1 - Will every team in the AFC East draft a QB?For the NFL's Roster Reset, analysts try to predict what's the next move for each team in the AFC East, and quarterback is the spot on all of their minds.
According to Judy Battista, the only team in the division that may not draft a QB this draft is the Miami Dolphins.
"The other three teams, I think no question," said Battista. "Including the person who will probably be the heir to Tom Brady."
Currently, the Bills have an open competition at the QB spot between A.J. McCarron and Nathan Peterman, but a rookie could be thrown into the mix come April 26th.
The Patriots have Tom Brady, but with him turning 41 before the 2018 campaign, the next starting QB for the Pats may be selected this year.
The Jets have Josh McCown and Teddy Bridgewater as viable starting QB options, but after trading to third overall pick in the draft, it's likely they add a third option.
That leaves the Dolphins who, despite the question mark that is Ryan Tannehill's health, have holes at wide receiver and defensive tackle after the culture purge earlier this offseason.
On whether the moves made this offseason will mean the demise of the Patriots monopoly on division titles, Kimberly Jones said she "needs to see it to believe it," but with a nod to what the Bills have done so far.
"I think Buffalo looks very much on the right path with Sean McDermott, A.J. McCarron the quarterback there, we'll see what they do about getting a younger quarterback, a rookie quarterback," said Jones.
Jones said she won't rule out a team overtaking the Pats, but she doesn't think it will happen.
Battista gave little to no chance, barring a Tom Brady injury/retirement.
2 - Kiper's Grade-A draft picks for the Bills
Mel Kiper released what he believes would happen if the Bills stayed put with every pick they have through the first three rounds in this year's draft. That is part of the rules of a Grade-A draft.
The ground rules:
- At each slot, I make a pick in the best interest of only the team with the pick
- No trades. I try to address team needs, but as with the actual draft, value can supersede need.
- I'm not projecting picks. This is more of a look at where I see value up and down the board, based on my rankings.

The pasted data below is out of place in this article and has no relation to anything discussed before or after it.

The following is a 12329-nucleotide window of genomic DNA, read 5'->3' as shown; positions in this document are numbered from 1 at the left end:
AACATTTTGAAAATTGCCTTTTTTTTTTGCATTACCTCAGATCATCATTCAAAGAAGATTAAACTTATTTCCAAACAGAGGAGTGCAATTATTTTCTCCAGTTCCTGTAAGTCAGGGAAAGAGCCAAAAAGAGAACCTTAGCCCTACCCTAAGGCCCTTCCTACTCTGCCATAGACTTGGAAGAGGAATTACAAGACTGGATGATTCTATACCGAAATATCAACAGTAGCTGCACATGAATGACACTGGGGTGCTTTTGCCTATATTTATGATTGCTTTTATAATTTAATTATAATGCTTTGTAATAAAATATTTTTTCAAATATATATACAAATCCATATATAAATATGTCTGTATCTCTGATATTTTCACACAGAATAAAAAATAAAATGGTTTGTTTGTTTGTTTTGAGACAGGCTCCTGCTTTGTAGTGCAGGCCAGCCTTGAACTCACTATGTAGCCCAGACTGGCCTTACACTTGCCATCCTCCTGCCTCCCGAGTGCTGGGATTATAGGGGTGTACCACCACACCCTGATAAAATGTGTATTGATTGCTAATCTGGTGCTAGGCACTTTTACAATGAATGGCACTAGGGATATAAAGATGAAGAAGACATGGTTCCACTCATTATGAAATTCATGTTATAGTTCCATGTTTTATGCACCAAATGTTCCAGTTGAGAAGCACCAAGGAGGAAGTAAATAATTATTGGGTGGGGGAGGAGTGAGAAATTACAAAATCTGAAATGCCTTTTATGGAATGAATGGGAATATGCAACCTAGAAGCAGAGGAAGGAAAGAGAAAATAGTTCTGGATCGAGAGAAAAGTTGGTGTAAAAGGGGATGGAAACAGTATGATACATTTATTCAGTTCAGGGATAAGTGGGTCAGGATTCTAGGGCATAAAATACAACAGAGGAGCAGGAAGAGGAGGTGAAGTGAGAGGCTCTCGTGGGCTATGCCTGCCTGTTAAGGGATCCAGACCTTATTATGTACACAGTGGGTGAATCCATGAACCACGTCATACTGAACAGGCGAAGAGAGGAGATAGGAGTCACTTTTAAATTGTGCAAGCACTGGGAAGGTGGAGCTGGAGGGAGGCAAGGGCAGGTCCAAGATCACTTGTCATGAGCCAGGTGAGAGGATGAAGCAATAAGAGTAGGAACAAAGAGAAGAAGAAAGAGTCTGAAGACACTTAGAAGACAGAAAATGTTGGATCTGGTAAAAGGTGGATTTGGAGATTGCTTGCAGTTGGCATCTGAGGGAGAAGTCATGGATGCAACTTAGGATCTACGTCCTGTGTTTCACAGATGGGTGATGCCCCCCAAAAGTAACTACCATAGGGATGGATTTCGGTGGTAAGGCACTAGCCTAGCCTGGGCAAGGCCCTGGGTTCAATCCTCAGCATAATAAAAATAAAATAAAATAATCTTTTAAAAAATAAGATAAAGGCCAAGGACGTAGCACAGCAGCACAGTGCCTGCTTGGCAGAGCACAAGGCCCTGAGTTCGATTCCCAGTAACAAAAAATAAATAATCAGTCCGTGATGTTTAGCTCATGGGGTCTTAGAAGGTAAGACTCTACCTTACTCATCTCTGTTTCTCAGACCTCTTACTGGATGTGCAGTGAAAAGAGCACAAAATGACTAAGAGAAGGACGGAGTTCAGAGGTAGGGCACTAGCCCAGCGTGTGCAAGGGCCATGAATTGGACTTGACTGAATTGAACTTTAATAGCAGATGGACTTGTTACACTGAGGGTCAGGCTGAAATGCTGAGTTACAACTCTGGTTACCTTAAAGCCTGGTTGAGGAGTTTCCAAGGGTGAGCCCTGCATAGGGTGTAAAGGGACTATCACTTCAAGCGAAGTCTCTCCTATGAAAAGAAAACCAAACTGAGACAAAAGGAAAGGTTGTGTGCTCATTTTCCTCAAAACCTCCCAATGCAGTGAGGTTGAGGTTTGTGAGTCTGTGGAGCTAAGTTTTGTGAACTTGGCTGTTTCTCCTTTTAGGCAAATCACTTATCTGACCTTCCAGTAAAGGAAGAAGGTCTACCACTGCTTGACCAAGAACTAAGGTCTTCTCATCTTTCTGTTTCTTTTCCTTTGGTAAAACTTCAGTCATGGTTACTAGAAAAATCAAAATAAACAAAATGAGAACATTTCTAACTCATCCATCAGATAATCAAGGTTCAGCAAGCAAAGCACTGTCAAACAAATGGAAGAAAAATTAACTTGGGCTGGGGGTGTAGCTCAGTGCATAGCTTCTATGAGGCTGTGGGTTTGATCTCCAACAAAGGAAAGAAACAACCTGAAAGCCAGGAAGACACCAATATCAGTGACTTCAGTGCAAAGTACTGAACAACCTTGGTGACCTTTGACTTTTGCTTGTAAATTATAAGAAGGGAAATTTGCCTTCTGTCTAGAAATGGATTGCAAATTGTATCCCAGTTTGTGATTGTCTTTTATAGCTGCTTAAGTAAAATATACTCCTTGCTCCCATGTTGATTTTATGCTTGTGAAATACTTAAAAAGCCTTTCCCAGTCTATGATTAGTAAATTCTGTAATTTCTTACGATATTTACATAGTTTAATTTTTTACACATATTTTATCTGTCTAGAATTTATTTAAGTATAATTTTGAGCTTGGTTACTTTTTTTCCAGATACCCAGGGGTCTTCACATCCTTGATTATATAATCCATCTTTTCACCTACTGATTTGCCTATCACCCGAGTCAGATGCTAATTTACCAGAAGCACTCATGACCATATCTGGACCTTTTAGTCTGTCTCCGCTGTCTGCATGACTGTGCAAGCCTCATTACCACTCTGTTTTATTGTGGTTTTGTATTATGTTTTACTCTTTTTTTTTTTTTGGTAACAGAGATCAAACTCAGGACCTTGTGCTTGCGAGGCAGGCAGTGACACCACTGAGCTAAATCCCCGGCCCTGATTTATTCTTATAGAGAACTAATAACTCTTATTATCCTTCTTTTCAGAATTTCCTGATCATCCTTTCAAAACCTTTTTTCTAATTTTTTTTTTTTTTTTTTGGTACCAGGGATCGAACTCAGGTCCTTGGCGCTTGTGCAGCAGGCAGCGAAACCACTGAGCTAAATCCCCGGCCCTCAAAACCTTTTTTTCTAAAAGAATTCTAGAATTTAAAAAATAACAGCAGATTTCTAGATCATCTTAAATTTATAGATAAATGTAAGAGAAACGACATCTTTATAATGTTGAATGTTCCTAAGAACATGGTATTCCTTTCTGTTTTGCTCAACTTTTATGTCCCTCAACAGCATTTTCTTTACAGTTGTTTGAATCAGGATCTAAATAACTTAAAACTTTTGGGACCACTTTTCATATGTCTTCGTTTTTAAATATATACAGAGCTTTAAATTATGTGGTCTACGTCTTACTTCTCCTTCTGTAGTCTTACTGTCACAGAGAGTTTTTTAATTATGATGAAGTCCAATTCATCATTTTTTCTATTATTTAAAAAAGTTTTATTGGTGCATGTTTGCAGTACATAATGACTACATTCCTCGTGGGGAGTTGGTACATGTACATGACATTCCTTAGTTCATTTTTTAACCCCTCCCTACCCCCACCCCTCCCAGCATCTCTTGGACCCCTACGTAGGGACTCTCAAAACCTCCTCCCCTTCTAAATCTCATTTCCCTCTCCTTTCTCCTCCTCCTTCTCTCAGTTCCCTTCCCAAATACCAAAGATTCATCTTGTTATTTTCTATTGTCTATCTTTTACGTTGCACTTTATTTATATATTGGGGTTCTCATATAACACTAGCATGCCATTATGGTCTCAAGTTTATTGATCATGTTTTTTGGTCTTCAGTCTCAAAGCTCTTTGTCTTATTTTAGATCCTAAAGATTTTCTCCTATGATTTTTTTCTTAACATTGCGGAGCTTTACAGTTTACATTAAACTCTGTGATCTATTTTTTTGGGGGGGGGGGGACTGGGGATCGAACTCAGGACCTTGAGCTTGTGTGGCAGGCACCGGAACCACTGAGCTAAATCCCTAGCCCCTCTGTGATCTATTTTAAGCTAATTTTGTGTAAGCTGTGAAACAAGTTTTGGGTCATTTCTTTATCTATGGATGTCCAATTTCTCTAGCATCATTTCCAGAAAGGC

Here are Kiper's projected selections based on where the Bills current picks fall:
Round 1 (12): Tremaine Edmunds, LB, Virginia Tech
Round 1 (22): Lamar Jackson, QB, Louisville
Round 2 (53): Anthony Miller, WR, Memphis
Round 2 (56): Billy Price, C/G, Ohio State
Round 3 (65): Carlton Davis, CB, Auburn
Round 3 (96): Daurice Fountain, WR, Northern Iowa
Kiper doesn't believe this is what the Bills draft haul will look like, believing a trade is on the horizon for the team, but in his mock draft, not trading up doesn't hurt the Bills too much as Lamar Jackson falls to Beane and company at the 22nd pick. Also, the Bills retain their capital and have a lot of opportunities to plug holes in their roster.
In this scenario, the Bills get two of the draft's best athletes with their first two picks. Edmunds and Jackson are both raw, but they have the upside to be Pro Bowl players. And with AJ McCarron on the roster, Jackson wouldn't have to start in Week 1. Miller and Price could step in and play immediately. Buffalo added Vontae Davis on a one-year deal but needs another corner opposite Tre'Davious White. Fountain is an under-the-radar big-play threat who had 12 touchdowns as a senior in 2017.
3 - Underrated players to look for in the NFL draftCBS Sports' Chris Trapasso has ranked the top 100 players in the upcoming NFL draft, but he wants to shed light on who are, in his opinion, some of the best underrated draft prospects.
Mike Gesicki may not be the best tight-end when it comes to blocking, but the 6-5 big-man out of Penn State can make some noise catching passes. In the nine games Gesicki played, and started in, he pulled in four touchdowns in his 52 targets.
Gesicki is entering the NFL at the perfect time, when tight ends have gradually shifted away from the line of scrimmage and are mainly utilized as matchup nightmares in the slot and even on the perimeter at times. Gesicki plays like a big wide receiver with impressive speed. Also, because of his phenomenal leaping ability and strong hands, he's always open a few feet over his head.
Martinas Rankin out of Mississipi State is an offensive tackle capable of playing anywhere along the offensive line. At 6-5, 305 lbs. Trapasso has high hopes for Bulldog from Mendenhall, MS.
Rankin might be the most fundamentally sound offensive tackle in this class. He's quick and balanced in his kick slide, times his punches well and has light feet to mirror pass-rushers. With a bit more strength, he can handle power-rushers slightly better than he does now. The former Mississippi State is one of the Day Two gems in this class.
Skai Moore is an outside linebacker out of South Carolina, and even though NFL.com has him projected to go in the seventh round, Trapasso sees a career for 6-2 LB. He ranked Moore 76th overall in the upcoming draft.
An athletic linebacker with jagged instead of smooth movements, Moore is arguably the best zone coverage linebacker in this class. A super-experienced player, Moore has seen every type of route combination behind him and has the speed, quickness and ball skills to make plays while sinking into coverage. He snagged 14 interceptions in his four-year career at South Carolina and was seemingly always around the football against the run too. With more upper body strength, he'd get better at shedding blocks, which he already does on occasion.
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